National law firm Holding Redlich has appointed Dr Carl Hinze as a senior partner in its corporate and commercial group.
The M&A expert gives the firm a unique opportunity to take advantage of a market on the brink of a boom: Hinze speaks fluent Mandarin, has a PhD in Chinese culture and is a recognised expert in the field of Chinese sociolinguistics and etiquette.
The lawyer recently relocated to Brisbane after having worked in law and investment banking in Shanghai for the past 10 years.
He says his return to Australia and appointment to Holding Redlich
coincides with a time where there is an increase in the amount of Chinese investment abroad, particularly in Australasia.
This growth is only set to skyrocket, Hinze says, in light of the fact that the central government in China is poised to strongly urge many domestic enterprises to go abroad in 2015.
He’s hoping to be in a prime position to harness that wave.
“What I see happening is when Chinese companies go abroad there will be more Australian and New Zealand companies doing business with them,” Hinze tells Australasian Lawyer
“To do this you have to know more than just NZ and Australian law. My 10 years’ experience allows me to understand that perspective. It’s not just about knowledge of the law – it’s about the cultural sensitivities and nuances that are very important.”
Hinze has been fascinated by Chinese culture and language since he was a teenager, and stumbled into the subjects by accident in high school.
With an older brother having previously studied Japanese, the young Hinze decided to follow suit, only to discover the classes were all full.
“So I was allocated to Mandarin. I remember going home feeling disappointed, and my mother saying ‘you never know, you might like it’,” he laughs. “Funnily enough, it’s had a massive impact on my life.”
Hinze hasn’t stopped studying the language or culture since, and he expects the journey to learning all the tricky intricacies of Mandarin will be a “lifelong” one.
As well as completing a law degree at the University of Queensland
, he also did his Doctor of Philosophy in Chinese Studies there and lectured on the subject, before being given an Australian government scholarship to go to China.
“It was a very steep learning curve – I hadn’t practised law in China before,” he says.
But it was nonetheless invaluable.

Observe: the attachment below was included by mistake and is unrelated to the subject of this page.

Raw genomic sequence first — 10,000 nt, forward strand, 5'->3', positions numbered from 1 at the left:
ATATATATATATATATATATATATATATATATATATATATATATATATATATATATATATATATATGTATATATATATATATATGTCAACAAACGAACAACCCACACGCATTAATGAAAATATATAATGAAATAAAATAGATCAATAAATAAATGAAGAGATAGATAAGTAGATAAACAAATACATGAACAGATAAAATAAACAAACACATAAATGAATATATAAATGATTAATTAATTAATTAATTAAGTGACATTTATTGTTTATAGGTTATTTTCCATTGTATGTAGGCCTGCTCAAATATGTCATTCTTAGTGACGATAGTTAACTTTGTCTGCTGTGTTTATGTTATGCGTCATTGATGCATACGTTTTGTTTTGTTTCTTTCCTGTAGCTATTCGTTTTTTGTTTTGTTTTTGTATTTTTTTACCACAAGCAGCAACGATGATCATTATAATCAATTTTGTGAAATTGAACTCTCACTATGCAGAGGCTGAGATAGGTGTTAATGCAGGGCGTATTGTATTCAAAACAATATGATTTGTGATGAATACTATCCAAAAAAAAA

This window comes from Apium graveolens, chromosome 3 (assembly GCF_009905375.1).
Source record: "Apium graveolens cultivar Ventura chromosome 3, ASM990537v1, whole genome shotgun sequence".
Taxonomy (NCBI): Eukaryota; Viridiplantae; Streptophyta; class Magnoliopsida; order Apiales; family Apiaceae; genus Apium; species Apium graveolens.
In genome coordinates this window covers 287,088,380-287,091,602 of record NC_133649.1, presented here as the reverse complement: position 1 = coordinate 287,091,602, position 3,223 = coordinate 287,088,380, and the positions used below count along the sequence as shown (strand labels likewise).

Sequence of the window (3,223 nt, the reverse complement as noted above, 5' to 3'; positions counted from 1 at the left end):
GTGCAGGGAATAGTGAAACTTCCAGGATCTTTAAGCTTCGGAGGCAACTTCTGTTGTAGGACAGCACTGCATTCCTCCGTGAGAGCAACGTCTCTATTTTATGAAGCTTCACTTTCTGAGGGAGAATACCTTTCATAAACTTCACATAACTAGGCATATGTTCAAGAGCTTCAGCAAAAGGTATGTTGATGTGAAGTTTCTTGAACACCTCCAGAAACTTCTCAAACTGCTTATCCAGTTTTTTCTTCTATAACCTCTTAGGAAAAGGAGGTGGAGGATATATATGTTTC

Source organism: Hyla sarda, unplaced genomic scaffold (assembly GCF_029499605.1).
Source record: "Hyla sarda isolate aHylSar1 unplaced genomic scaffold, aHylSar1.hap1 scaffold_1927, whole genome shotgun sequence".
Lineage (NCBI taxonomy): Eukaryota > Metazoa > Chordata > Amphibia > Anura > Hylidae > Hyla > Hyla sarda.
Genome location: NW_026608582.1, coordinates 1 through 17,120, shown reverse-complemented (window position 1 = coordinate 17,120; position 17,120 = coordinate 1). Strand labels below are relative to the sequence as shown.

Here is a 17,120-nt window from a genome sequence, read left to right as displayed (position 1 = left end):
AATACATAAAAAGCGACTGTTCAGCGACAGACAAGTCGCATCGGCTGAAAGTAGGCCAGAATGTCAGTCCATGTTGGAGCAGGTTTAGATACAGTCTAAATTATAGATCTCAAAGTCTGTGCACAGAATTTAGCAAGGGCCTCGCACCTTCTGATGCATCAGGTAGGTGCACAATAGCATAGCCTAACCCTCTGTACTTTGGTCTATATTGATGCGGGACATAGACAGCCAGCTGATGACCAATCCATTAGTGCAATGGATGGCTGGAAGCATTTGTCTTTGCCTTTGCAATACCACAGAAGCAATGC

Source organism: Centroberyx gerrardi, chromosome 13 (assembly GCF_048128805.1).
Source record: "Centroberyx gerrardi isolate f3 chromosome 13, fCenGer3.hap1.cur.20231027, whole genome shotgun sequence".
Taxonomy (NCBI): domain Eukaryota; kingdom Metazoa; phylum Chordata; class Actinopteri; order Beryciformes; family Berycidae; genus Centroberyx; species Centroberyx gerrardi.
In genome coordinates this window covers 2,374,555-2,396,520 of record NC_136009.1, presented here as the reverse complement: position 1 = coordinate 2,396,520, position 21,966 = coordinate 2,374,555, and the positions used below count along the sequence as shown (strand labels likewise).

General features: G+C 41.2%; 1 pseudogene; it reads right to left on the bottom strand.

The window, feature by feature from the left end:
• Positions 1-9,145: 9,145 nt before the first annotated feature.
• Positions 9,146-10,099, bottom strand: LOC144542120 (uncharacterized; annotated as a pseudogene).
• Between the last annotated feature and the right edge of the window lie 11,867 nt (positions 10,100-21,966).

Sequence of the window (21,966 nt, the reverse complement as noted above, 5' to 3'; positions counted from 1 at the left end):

Hinze started off working at Linklaters
, before jumping over to international firm Eversheds, and eventually being made partner at Dorsey and Whitney.
As a bonus, he and his team never separated, making the move together each time.
In July, Hinze and his wife decided to move back to Australia with their three children: A six year-old and twin five year-olds.
“Like millions of Chinese, we became very concerned about the state of the environment there,” he says. “There were 35 days last year where we decided not to send our kids to school because the air quality index was too high. It’s just not sustainable.”
The lawyer settled on joining Holding Redlich
, a firm he says he was particularly attracted to because of its culture and its strong commitment to excel in areas where Australia-China collaborations are set to grow, such as in investments in agribusiness, commercial property, retail, tourism and infrastructure.
With the slowdown in the Chinese economy domestically, growth there has become limited and local businesses are being forced to look to new markets outside of the Mainland.
Hinze says generally Chinese businesspeople are conservative and want to invest in jurisdictions where there is a great deal of reliability, making Australasia ripe for the picking.
But as well looking to solidify an income stream abroad, wealthy companies in China –predominately property developers – are also hoping to diversify new asset classes.
“We’re already starting to see these sector trends, and I think we’ll see a lot of cross-sector pollination,” Hinze says.
“We’re going to need highly specialised lawyers [for this]. I think there will be a lot of lateral movements as firms look to strengthen and develop these core areas. Firms that do that will benefit, but they’ll have to sharpen the tool kit in areas such as cross-cultural understanding. Part of my role is to educate my partners on how best to do work with and in China.”
To get the ball rolling, Hinze has developed a chart based on his observations of key differences between doing business in Australia and China: